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Hong Kong calls for respect of trade offices after UK staffer charged with espionage

Hong Kong has called on foreign governments to respect the city's trade offices abroad after a staff member in its London branch was charged in Britain.

Hong Kong's leader on Tuesday urged foreign governments to respect its overseas-based trade offices after a staff member in its London branch was charged in Britain for allegedly working for the Chinese city's intelligence service.

Chief Executive John Lee said his administration had demanded the British government provide an explanation about the prosecution of Bill Yuen, the office manager of the Hong Kong Economic and Trade Office in London. Lee said any attempt to make unwarranted allegations against the city’s government is unacceptable.

British police allege that Yuen, along with Chi Leung (Peter) Wai and Matthew Trickett, agreed to engage in information gathering, surveillance and acts of deception that were likely to materially assist the Hong Kong intelligence service. The trio was charged under a new national security act that gave British police additional powers to tackle foreign espionage.


In his weekly news briefing, Lee said the duties of the trade office in London are to foster ties with various sectors in Britain and promote Hong Kong.

"Any attempt to interfere with the work of the ETO offices in different places will be against free trade and free economy and will harm the economy of the countries that try to do bad things to the operation of the ETO offices," he said.

Monday's prosecution is likely to sour relations between Britain and China. Chinese authorities in both the U.K. and Hong Kong have criticized the charges, saying they were the latest in a series of "groundless and slanderous" accusations that the British government has leveled against China.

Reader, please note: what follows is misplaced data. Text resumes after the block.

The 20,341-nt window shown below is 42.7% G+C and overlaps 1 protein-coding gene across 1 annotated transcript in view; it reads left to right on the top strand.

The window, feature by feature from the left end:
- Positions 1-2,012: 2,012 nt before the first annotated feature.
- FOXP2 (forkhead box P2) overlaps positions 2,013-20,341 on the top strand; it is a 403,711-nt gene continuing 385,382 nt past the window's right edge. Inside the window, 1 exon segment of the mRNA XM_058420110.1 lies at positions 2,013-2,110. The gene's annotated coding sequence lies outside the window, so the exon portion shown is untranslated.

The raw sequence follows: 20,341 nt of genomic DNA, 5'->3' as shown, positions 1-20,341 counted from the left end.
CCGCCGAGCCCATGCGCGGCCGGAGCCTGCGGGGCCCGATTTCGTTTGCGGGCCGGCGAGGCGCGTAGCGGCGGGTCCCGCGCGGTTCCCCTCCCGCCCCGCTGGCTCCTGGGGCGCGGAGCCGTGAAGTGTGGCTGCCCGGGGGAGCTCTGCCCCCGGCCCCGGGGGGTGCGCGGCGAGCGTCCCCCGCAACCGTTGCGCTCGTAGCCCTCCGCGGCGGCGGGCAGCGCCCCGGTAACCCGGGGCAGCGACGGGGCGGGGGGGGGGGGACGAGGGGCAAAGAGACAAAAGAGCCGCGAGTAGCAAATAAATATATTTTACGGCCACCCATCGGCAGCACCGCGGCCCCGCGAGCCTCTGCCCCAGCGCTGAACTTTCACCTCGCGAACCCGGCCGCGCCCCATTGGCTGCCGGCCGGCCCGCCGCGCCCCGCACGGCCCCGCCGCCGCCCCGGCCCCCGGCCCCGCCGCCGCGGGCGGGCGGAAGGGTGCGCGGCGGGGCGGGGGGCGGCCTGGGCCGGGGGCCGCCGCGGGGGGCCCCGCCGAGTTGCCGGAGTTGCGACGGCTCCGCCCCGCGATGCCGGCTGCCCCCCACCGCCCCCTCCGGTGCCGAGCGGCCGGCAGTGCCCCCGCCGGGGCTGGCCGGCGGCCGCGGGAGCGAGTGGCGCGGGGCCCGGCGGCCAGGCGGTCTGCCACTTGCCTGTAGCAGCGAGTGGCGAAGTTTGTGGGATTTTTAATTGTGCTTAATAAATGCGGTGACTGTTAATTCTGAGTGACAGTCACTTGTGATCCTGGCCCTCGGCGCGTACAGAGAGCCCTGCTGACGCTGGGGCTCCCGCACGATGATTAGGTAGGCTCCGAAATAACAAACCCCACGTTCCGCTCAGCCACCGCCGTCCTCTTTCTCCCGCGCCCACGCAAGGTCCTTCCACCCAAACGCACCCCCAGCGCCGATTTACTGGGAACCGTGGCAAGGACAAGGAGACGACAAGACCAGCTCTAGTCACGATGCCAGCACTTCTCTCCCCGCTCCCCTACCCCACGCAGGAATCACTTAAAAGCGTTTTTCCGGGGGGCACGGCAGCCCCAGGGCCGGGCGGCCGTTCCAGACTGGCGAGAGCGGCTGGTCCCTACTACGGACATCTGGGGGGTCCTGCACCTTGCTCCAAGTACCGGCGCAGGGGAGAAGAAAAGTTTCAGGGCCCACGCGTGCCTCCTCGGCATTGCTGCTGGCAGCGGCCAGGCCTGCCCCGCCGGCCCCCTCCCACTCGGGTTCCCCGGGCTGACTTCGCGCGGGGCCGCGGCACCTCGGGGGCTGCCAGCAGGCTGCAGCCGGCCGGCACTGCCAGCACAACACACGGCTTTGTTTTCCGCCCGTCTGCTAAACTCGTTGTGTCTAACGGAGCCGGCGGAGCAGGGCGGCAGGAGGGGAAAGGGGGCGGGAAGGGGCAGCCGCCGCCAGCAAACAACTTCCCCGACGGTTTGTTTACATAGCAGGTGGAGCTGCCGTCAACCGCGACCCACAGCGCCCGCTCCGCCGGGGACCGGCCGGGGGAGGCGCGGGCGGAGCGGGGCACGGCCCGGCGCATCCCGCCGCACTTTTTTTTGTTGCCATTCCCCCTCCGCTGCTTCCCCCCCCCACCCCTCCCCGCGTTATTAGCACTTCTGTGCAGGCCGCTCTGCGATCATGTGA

In Beijing, Chinese Foreign Ministry's spokesperson Wang Wenbin said on Tuesday that China is gravely concerned about the prosecution of the Chinese national and called on Britain to safeguard the legitimate rights of Chinese in the U.K.

"For some time, the British side has been hyping up the so-called Chinese spying and Chinese cyberattacks," he said. "China firmly opposes such despicable acts of political manipulation in the name of justice and national security."

In April, British prosecutors charged two men, including a former researcher working in the U.K. Parliament, with spying for China. The Chinese Embassy called the allegations fabricated.

On Monday, British Prime Minister Rishi Sunak warned the U.K. was facing an increasingly dangerous future due to threats from an "axis of authoritarian states," including Russia, China, Iran and North Korea.

Hong Kong has always been a specific source of tensions between Britain and Beijing. The former British colony returned to China in 1997 under an agreement that included promises by Beijing to keep for 50 years a degree of self-government and freedoms of assembly, speech and press that are not allowed on the Communist-ruled Chinese mainland. Critics say those freedoms have all but disappeared.

The three men were granted bail in a London court on Monday and their next court appearance is scheduled for May 24.

Hong Kong media reported that Yuen is a former police officer in Hong Kong. The Associated Press found Yuen’s name printed in local police publicity materials online.

In the news conference on Tuesday, Lee also responded to reports of a photo he had taken with Yuen for a news article years ago.

"This photo appears to be a graduation group photo," he said. "My impression of this person is solely based on this photo."

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